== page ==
Natchez Crape Myrtle
Lagerstroemia indica x fauriei 'Natchez'
Natchez Crape Myrtle is medium to large tree with beautiful smooth, dark cinnamon-brown exfoliating bark.
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Natchez Crape Myrtle is medium to large tree with beautiful smooth, dark cinnamon-brown exfoliating bark. Glossy dark green leaves turn vibrant orange-red in fall. panicles of pure white, soft textured flowers bloom all summer. Winner of the prestigious Mississippi Medallion Award, 1998. Natchez Crape Myrtle is one of several mildew resistant hybrids developed by the National Arboretum in Washington, D.C., all of which have been given the names of Native American tribes. Each cluster within the Natchez Crape Myrtle has hundreds of the purest white flowers and each cluster can range from 8” to 16” long. The Crape Myrtle Natchez has a very broad and upright growing habit with small alternate leaves that are rounded at the base and are 1” to 2” long. Natchez Crape Myrtle has leaves that are bright green in the spring, darker green in the summer and in the fall they turn a vibrant orange-red. Each summer the Natchez Crape Myrtle exfoliates its gray-brown colored bark in thin strips to expose a smooth and light brown colored bark. Natchez Crape Myrtle is adaptable to a wide range of soil types, very drought tolerant and has a good resistance to powdery mildew. Although crape myrtles are a staple in the Southeast United States, plants such as Natchez Crape Myrtle are becoming increasingly common in the Northern areas such as St. Louis, Cincinnati, Philadelphia, and on Long Island. The eye-catching trees continue to enhance landscapes allowing gardeners everywhere to relish in their pure beauty. Natchez Crape Myrtle features terminal, crepe-papery, 6-14" long inflorescences (panicles) of pure white flowers from mid-summer to early fall. Foliage emerges bright green in spring, matures to dark green in summer and turns orange to red in fall. Crape myrtle Natchez produces flowers that give way to round seed capsules which often persist well into winter. In the South, Crape myrtle Natchez can easily be grown as a tall woody shrub or trained as a small single trunk tree with a maximum size of 20' tall.
History and introduction of Crape Myrtles:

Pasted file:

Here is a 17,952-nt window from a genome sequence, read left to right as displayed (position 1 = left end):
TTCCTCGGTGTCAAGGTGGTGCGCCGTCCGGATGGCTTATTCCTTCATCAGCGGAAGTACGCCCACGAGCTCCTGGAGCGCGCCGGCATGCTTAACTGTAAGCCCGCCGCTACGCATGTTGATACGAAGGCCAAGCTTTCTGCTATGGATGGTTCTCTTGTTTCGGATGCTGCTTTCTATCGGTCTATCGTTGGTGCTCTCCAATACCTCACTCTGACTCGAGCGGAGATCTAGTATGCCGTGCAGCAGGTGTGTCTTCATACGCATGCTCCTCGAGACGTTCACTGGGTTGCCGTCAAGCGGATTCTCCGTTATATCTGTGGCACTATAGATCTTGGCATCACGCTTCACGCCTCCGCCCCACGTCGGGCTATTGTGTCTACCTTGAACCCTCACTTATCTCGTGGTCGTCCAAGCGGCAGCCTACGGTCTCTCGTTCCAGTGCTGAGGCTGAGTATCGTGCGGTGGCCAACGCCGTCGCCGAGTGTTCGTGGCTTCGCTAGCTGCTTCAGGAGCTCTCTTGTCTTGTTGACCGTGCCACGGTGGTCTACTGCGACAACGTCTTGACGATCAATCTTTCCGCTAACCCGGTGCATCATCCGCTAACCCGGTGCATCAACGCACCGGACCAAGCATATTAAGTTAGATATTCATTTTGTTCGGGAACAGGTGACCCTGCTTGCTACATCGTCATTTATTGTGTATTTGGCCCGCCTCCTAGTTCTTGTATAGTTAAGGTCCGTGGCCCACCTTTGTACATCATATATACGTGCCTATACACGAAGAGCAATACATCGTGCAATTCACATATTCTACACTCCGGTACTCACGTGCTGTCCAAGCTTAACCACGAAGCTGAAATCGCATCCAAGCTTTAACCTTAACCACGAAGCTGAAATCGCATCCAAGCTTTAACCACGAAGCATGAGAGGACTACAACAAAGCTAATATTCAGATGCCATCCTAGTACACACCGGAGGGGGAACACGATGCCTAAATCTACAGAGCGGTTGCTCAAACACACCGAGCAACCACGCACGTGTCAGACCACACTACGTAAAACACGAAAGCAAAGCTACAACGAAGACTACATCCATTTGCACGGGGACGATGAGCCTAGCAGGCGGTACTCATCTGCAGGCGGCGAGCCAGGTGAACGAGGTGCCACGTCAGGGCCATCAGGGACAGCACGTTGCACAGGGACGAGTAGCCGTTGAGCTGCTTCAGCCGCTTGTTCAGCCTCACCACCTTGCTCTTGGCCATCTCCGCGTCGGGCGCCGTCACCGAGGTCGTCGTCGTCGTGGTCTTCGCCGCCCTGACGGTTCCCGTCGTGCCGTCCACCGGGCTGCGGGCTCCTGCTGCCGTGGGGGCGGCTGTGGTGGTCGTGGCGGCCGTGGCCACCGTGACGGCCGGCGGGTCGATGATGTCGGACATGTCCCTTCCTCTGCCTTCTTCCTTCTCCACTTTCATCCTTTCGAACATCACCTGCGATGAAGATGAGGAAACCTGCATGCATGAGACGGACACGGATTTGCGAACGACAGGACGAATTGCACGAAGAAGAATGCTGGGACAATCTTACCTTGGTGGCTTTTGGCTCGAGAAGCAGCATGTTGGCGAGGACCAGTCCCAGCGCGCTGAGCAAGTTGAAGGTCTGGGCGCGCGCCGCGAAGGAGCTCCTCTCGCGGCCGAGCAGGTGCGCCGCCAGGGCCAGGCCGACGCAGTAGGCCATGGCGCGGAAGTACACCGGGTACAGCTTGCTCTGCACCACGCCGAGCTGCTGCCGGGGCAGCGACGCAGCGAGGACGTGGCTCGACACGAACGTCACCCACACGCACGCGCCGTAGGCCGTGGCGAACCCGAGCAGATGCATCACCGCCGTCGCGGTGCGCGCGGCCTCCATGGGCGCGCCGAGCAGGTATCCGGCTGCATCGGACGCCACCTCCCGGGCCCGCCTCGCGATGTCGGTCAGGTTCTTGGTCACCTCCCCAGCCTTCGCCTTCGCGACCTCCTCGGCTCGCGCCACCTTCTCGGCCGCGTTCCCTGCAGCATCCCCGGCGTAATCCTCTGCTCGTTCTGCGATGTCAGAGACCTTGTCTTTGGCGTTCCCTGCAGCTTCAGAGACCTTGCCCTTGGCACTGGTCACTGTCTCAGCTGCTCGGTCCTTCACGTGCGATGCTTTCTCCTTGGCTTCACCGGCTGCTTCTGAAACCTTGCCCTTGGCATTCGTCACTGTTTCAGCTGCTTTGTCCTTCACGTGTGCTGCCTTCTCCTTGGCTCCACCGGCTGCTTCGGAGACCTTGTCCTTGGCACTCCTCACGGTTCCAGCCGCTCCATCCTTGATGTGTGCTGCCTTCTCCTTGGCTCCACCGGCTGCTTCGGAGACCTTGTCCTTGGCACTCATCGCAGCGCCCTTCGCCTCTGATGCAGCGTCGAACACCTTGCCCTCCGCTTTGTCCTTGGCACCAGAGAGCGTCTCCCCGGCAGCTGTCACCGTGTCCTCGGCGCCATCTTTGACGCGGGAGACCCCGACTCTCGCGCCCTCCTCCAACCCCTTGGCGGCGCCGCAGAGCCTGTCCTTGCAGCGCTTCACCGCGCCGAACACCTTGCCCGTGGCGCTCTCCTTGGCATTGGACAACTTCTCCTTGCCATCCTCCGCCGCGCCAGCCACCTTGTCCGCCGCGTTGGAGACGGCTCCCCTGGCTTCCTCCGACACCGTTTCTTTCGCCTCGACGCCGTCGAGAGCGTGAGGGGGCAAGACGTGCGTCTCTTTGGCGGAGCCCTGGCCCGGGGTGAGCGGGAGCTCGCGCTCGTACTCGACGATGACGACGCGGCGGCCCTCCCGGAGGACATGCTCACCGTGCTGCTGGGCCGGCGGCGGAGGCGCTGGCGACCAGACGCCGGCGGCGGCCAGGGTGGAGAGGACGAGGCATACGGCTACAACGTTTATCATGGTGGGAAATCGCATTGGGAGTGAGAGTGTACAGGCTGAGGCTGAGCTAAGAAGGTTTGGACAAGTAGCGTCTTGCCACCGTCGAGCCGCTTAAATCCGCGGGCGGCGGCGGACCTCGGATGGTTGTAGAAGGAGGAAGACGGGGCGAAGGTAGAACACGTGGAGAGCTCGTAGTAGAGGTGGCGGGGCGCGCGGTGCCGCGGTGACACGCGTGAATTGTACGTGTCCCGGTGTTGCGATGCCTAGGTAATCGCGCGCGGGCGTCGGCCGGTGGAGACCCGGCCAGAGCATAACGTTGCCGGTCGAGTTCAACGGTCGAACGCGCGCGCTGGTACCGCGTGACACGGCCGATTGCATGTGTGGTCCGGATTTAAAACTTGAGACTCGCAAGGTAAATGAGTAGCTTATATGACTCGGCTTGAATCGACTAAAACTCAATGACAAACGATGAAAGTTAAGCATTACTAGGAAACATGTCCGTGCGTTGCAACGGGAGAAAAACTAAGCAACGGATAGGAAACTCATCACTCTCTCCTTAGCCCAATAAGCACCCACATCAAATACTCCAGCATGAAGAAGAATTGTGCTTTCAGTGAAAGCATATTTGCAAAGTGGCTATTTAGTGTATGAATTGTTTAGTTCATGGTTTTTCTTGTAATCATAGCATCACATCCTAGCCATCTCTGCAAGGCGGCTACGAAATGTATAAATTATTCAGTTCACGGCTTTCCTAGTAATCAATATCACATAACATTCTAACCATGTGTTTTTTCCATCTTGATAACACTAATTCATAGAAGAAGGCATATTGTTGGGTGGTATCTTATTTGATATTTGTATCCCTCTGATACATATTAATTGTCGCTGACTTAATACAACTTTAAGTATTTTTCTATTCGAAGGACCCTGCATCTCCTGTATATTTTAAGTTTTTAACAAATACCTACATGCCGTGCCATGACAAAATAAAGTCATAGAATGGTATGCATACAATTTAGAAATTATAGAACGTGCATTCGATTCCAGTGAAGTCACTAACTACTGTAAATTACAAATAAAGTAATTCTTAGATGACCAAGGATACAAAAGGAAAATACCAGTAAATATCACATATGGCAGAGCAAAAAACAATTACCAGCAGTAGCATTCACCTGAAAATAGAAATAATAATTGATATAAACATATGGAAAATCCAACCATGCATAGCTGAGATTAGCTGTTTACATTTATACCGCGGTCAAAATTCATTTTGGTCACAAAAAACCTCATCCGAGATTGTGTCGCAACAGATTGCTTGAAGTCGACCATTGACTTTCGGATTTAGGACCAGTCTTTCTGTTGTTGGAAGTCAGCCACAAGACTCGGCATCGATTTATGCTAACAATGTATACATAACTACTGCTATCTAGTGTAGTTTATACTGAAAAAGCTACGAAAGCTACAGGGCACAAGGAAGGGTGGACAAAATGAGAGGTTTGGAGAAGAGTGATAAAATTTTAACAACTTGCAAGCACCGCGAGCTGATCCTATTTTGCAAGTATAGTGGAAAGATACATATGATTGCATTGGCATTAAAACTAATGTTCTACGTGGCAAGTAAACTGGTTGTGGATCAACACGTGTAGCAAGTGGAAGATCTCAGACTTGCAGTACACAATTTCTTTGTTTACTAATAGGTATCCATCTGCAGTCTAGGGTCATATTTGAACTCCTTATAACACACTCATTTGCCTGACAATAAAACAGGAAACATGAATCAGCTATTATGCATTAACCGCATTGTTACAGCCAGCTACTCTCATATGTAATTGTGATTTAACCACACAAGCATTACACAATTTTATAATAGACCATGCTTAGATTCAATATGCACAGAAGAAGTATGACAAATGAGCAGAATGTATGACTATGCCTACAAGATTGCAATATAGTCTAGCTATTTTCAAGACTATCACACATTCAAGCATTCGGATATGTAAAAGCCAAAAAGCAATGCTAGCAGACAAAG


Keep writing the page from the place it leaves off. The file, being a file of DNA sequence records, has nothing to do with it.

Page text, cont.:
Crape Myrtle Natchez is one of several mildew resistant hybrids developed by the National Arboretum in Washington, D.C., all of which have been given the names of Native American tribes. It is a deciduous, upright, spreading, multi-stemmed shrub. Features dark green foliage turning orange to red in fall, dark cinnamon brown bark which exfoliates with age and terminal, crepe-papery, 6-12" long inflorescences (panicles) of white flowers from mid-summer to early fall. Lagerstroemia indica, commonly known as crape myrtle, is an upright, wide-spreading, multi-stemmed, deciduous shrub or small tree in the loosestrife family. It typically grows to 15-25’ tall. It is native from the Himalayas through southern China, southeast Asia and Japan, but has naturalized in the U.S. from Virginia to Arkansas south to Texas and Florida. An additional common name is Lilac of the South in reference to its popularity in southern gardens (USDA Zones 7-9). Key ornamental features include long bloom period, exfoliating bark and superb fall color. Terminal, crepe-papery inflorescences (to 6-18” long) of showy flowers with crimped petals bloom in summer (sometimes to frost) on upright branches. In the wild, flowers are typically rose to red. Cultivated varieties have expanded the flower color range to include white, pink, mauve, lavender and purple. Alternate to sub-opposite, thick and leathery, privet-like, elliptic to oblong leaves (to 3" long) emerge light green often with a tinge of red, mature to dark green by summer and finally turn attractive shades of yellow-orange-red in fall. Flowers give way to round seed capsules which often persist well into winter. Smooth pale pinkish-gray bark on mature branches exfoliates with age. In the St. Louis area where winter injury can be a problem, plants will typically grow to 6-10’ tall. In the deep South, plants will grow much taller if not pruned back. Straight species plants are not sold in commerce. A multitude of named cultivars from dwarf to tree size have been introduced over the years, many of which are hybrids between L. indica and L. faueri. Genus name honors Magnus von Lagerstroem (1691-1759), Swedish botanist, Director of the Swedish East Indies Company and friend of Linnaeus. Specific epithet means of the Indies in reference to native territory. Common name is in reference to the crepe-papery inflorescences and the myrtle-like (Myrtus communis) features of the bark and foliage. Lagerstroemia is a genus of about 40 species of deciduous and evergreen shrubs and trees from warm-temperate to tropical areas of Asia to Australia. They are grown for their very showy, lovely summer to fall bloom. In warmer areas many can be grown as trees but in colder climates they may be killed to the ground but resprout from below ground to be grown more as shrubs. Genus name honors Magnus von Lagerstroem (1691-1759), Swedish botanist, Director of the Swedish East Indies Company and friend of Linnaeus. Common name is in reference to the crepe-papery inflorescences and the myrtle-like (Myrtus communis) features of the bark and foliage.